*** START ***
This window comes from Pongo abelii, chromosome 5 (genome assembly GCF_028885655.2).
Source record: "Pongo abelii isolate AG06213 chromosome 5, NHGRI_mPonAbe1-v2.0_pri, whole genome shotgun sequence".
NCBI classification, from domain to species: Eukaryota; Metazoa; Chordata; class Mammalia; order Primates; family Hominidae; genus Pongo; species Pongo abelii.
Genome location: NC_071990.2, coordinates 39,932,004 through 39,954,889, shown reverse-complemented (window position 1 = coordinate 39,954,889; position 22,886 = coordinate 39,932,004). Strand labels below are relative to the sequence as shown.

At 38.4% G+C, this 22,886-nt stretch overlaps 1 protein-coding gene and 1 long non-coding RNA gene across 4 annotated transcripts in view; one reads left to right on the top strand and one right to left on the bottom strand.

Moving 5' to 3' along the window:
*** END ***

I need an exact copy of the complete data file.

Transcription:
This window comes from Pongo abelii, chromosome 5 (genome assembly GCF_028885655.2).
Source record: "Pongo abelii isolate AG06213 chromosome 5, NHGRI_mPonAbe1-v2.0_pri, whole genome shotgun sequence".
NCBI classification, from domain to species: Eukaryota; Metazoa; Chordata; class Mammalia; order Primates; family Hominidae; genus Pongo; species Pongo abelii.
Genome location: NC_071990.2, coordinates 39,932,004 through 39,954,889, shown reverse-complemented (window position 1 = coordinate 39,954,889; position 22,886 = coordinate 39,932,004). Strand labels below are relative to the sequence as shown.

At 38.4% G+C, this 22,886-nt stretch overlaps 1 protein-coding gene and 1 long non-coding RNA gene across 4 annotated transcripts in view; one reads left to right on the top strand and one right to left on the bottom strand.

Moving 5' to 3' along the window: